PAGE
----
An important part of many web applications is creating the illusion of state on top of the stateless HTTP protocol. Although there are some naive approaches that almost work (assuming individuals with the identical IP addresses are the same, etc), at the bottom there is only one solution that works adequately: cookies.
For many applications cookie based identification--without any further identification--is sufficient1, but there also many situations where users enter important or private data, and we need to authenticate the user before allowing them access to the application and its data.
As the Django framework has grown, an ecosystem of pluggable user registration has grown as well. These registration applications all tie into the Django auth and sessions modules, and have many overlaps, but choosing the best one for your application can make your life much simpler.
Rolling Your Own Registration System
For anyone's first Django application, they will probably roll their own implementation of user registration on top of the Django auth module. There isn't anything horribly wrong with this approach, but it does violate Don't Repeat Yourself, and generally you'll end up with a less featureful and less tested solution than by using one of the pluggable backends.
If you're trying to do something novel with user registration, then this may be your only option, but generally you should only roll your own registration system when you run into a requirement that the existing registration systems cannot handle (and where patching in the needed functionality is undesirable).
The gold standard of pluggable registration for Django
is the django-registration app.
(If you disagree, try searching for
django registration. ;)
Django-registration is a very solid implementation of
a very standard registration workflow: sign up for an account,
activate account via an email, then log in.
For many sites, plugging in django-registration is the easiest and most complete approach to implementing registration in your app. The one piece of functionality it doesn't support out of the box is OpenID authentication.
It is certainly possible to integrate OpenID support into django-registration, and that is a reasonable solution, although it requires a bit of mental energy2.
If you want your site to support OpenID, then django-openid is your Rome. Or, at minimum, it is the foundation your Rome was built upon. Django-openid is a close parallel to the Django auth module. It provides the underlying support for performing user authentication via OpenID, but you'll end up writing a bit of custom code to integrate it into your application.
If you're only interested in supporting OpenID, then this is probably the solution you'll want to use. If you're really deadset on using django-registration and still want OpenID, then this is also the tool you'll want to accomplish that.
The last registration solution I'll mention is django-authopenid. It provides plugin support for both OpenID and traditional authentication, and for that reason it is a very attractive choice. Recently I have taken to using django-authopenid for my projects, and it has my hearty endorsement.
That said, it is not as polished as django-registration,
and even though it'll plug in and work out of the box, you'll almost certainly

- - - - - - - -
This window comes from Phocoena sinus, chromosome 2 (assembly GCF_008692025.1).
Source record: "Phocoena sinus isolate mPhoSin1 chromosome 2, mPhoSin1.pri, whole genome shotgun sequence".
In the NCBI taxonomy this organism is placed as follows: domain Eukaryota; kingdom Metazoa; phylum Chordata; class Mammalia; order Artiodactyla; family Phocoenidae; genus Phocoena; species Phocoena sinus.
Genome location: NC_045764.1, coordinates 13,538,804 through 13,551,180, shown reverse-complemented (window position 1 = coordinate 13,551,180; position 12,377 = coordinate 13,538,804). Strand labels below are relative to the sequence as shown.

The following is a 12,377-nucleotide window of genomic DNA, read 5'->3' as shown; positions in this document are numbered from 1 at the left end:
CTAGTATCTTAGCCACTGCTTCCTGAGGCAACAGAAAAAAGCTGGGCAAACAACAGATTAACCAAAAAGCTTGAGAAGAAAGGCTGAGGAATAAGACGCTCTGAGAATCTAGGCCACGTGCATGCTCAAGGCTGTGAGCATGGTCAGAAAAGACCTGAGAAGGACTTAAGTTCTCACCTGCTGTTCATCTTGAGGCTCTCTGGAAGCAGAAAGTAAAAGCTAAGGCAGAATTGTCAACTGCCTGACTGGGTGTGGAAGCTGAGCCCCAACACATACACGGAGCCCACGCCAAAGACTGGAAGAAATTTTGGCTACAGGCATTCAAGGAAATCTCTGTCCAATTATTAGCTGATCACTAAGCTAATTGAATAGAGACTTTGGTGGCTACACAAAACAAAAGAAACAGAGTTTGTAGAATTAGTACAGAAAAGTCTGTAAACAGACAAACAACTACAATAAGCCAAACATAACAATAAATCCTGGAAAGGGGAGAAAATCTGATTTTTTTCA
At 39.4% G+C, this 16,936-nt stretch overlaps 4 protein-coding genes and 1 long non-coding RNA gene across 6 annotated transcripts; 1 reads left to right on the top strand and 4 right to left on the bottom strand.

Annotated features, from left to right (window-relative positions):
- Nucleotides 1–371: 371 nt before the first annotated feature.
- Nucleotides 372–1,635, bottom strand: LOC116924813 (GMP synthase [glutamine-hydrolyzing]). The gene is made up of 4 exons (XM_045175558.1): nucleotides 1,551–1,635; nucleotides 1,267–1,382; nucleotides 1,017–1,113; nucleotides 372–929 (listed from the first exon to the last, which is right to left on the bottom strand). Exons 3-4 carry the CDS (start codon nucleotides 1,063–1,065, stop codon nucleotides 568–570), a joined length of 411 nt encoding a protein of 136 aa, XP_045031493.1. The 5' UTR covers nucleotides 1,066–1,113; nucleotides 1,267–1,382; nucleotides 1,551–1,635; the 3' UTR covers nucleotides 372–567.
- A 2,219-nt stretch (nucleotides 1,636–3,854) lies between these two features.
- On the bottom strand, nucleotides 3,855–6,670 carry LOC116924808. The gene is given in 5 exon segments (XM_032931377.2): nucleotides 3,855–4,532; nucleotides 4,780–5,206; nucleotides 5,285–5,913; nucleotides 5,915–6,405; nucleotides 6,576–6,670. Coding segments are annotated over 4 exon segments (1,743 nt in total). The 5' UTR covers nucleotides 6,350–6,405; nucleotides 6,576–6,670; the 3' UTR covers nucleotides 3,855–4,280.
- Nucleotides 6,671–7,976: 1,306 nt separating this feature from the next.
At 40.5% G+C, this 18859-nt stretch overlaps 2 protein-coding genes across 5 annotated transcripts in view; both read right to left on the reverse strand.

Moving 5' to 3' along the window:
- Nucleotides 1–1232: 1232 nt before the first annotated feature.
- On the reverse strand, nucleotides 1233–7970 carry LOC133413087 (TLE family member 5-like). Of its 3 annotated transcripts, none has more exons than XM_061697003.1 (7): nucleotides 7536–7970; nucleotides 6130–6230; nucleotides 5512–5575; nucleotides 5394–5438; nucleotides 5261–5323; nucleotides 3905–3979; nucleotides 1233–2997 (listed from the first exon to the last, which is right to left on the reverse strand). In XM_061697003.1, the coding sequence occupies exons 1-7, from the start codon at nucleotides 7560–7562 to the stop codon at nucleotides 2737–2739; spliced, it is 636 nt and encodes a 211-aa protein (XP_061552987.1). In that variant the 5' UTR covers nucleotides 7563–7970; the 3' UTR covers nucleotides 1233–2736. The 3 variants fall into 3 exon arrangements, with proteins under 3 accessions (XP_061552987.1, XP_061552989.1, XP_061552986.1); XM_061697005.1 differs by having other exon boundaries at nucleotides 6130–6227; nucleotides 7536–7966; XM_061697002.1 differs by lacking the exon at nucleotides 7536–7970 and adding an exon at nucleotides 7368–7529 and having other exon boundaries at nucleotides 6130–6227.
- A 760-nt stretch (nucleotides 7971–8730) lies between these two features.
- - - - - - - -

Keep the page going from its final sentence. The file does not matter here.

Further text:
end up rewriting its templates for your purposes (in particular, I think
fieldset element doesn't provide a consistent crossbrowser
experience). Additionally, it doesn't require users to verify their
email with an authentication email like django-registration does, which
may a feature you feel is important.
For whatever roughness it has, it provides account management out of the box, provides functionality for associating OpenID logins with existing accounts or for creating new accounts for OpenID logins, and is an excellent tool if you're willing to tweak it ever-so-slightly for your needs.
Are there any other pluggable registration apps that I should have mentioned?
I think that we've begun to see gradual improvement in this respect. More and more web applications are acknowledging the poor user interface created by mandating using registration and login, and are attempting to minimize or avoid registration/login completely. I hope the trend continues, but I'm even more hopeful we can find a compromise that allows a good user experience and still allows sites to perform some meaningful identity authentication.↩
The whole OpenID can of words is both befuddling and bewildering. When Stackoverflow went live and became one of the few sites to only support OpenID, it was impressive to see a vocal minority of professional developers who were upset about having to use OpenID. This is scary, because professional developers are likely the group with the highest penetration of OpenID awareness. (Compared to Yahoo's research on OpenID awareness for the public, which essentially revealed that very few people have a clue what OpenID is.
On the other side, there are OpenID fanatics who get equally upset about sites which require yet another login. If you can only support OpenID or non-OpenID, then clearly supporting OpenID is a suicidal choice unless your userbase is developers, and possibly a bad choice no matter what.
For the time being, supporting both OpenID and traditional registration seems like the appropriate decision. However, as additional OpenID-like services sprout up, it'll further balkanize universal login services, and it'll become increasingly awkward to support all of them. It'll be an interesting area to watch.↩